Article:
Libya’s GNA says it shot down Haftar jets

Libya’s internationally recognised government has said it shot down two fighter jets and a helicopter belonging to renegade commander Khalifa Haftar, as two civilians were killed in the capital in rocket attacks.

The Government of National Accord (GNA) said on Sunday it brought down the three aircraft east of the Mediterranean city of Misrata.
At a press briefing on Sunday evening, Colonel Muhammad Qanunu said the GNA’s air defences had intercepted Haftar’s planes in the Abu Grain area and shot down the two Chinese-made Wing Loong aircraft and one Russian Mi-35 helicopter.

Sources told Al Jazeera the clashes killed nine soldiers from the GNA forces and more than 30 fighters loyal to Haftar, including a number of Sudanese and Chadian fighters.

The sources also said the GNA forces used drones to launch raids on Haftar’s forces, the self-styled Libyan National Army (LNA), which has been trying to capture the capital city from the internationally recognised government since last April.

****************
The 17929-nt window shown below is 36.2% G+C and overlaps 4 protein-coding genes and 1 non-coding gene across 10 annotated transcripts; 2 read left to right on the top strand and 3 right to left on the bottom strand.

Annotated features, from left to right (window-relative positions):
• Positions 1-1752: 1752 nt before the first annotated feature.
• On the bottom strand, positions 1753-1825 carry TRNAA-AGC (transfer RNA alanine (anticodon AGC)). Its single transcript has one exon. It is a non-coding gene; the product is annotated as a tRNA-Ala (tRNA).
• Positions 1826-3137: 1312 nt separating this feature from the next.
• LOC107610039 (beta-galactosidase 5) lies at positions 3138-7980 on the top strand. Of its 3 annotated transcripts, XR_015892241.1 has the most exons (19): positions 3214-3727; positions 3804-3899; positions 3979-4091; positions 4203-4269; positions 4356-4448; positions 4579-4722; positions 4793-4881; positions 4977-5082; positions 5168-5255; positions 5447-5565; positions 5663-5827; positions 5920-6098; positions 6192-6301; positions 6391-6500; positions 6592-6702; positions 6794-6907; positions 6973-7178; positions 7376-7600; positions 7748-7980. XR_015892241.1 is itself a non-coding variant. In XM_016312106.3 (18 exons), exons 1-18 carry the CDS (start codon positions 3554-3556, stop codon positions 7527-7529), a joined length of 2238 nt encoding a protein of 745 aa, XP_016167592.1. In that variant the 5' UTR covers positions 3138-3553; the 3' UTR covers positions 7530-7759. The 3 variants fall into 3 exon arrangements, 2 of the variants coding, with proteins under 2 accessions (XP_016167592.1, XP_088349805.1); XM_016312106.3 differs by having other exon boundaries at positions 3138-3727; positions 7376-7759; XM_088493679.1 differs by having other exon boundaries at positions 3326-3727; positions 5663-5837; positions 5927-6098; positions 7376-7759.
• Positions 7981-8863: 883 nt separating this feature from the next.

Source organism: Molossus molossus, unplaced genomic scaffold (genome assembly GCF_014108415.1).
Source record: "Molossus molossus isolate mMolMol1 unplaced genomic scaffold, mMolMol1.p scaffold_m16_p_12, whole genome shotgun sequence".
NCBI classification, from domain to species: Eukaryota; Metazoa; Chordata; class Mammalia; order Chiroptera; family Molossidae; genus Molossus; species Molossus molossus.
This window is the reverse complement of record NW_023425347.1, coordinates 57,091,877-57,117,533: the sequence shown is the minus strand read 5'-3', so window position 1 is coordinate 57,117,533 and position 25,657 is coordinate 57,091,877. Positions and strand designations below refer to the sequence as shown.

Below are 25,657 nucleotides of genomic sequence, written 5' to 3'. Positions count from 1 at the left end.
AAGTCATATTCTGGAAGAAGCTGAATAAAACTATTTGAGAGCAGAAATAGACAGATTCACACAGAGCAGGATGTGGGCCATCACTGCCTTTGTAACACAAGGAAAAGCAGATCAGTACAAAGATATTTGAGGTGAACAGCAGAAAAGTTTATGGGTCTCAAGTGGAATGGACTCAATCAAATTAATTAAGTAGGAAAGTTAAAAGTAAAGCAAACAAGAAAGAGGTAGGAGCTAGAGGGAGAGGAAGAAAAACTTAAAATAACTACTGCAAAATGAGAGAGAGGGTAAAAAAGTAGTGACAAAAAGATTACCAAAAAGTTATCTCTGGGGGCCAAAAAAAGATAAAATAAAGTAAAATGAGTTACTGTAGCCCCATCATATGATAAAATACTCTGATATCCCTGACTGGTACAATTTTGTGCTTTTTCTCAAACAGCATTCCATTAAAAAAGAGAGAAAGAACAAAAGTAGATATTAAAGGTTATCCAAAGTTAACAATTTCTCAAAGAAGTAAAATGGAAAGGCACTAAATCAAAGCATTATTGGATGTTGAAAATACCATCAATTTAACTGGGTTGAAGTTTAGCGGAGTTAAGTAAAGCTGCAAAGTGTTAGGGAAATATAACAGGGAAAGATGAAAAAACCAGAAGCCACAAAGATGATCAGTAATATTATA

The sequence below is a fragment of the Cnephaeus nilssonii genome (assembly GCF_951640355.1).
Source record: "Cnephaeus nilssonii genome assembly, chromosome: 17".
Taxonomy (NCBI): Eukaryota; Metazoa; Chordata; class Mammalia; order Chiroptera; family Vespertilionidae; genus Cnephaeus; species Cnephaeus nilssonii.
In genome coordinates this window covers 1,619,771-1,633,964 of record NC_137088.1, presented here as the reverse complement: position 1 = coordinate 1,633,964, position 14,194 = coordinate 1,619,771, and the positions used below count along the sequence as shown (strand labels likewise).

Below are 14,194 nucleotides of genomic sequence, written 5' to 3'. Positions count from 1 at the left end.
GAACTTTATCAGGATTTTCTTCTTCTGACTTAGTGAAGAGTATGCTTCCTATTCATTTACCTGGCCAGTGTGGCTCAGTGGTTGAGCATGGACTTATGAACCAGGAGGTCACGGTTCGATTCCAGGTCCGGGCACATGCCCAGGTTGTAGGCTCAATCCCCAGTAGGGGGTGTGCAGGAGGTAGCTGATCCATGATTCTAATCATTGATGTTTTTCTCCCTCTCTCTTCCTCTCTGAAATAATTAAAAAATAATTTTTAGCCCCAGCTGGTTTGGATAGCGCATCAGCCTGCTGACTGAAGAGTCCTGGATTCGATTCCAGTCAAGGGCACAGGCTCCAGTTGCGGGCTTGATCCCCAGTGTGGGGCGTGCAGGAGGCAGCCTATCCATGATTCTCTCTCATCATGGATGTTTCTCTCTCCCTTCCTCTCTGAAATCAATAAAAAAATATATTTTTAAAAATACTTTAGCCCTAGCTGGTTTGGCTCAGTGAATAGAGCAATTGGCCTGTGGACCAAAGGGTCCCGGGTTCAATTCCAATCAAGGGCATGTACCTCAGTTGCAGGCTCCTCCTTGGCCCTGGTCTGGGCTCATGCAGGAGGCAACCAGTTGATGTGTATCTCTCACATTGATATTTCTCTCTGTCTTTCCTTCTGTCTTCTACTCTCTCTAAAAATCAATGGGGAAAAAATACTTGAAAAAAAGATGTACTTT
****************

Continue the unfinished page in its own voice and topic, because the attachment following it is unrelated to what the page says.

Continued fighting

More than 1,000 people have been killed in the violence and tens of thousands displaced due to the fighting that has continued despite the UN Security Council passing a resolution in February demanding the warring parties commit to a “lasting ceasefire”.

In the Sidi Selim area, a woman was killed in a rocket attack on Sunday, according to the Abu Selim Municipality.

A child was killed, and four other civilians wounded, in a rocket attack in the Ain Zara area of the besieged capital, the State of Emergency and Rescue Council under the health ministry of the GNA said in a statement on Sunday.

The LNA has continued its attacks on the capital in spite of measures against the novel coronavirus, which included a ceasefire that came into effect on March 21.

The GNA administration launched Operation Peace Storm on March 26 to counteract the attacks.

Since the overthrow of late ruler Muammar Gaddafi in 2011, two seats of power have emerged in Libya: Haftar in eastern Libya, supported by Egypt, Russia and the United Arab Emirates, and the GNA in Tripoli, which is backed by Turkey.

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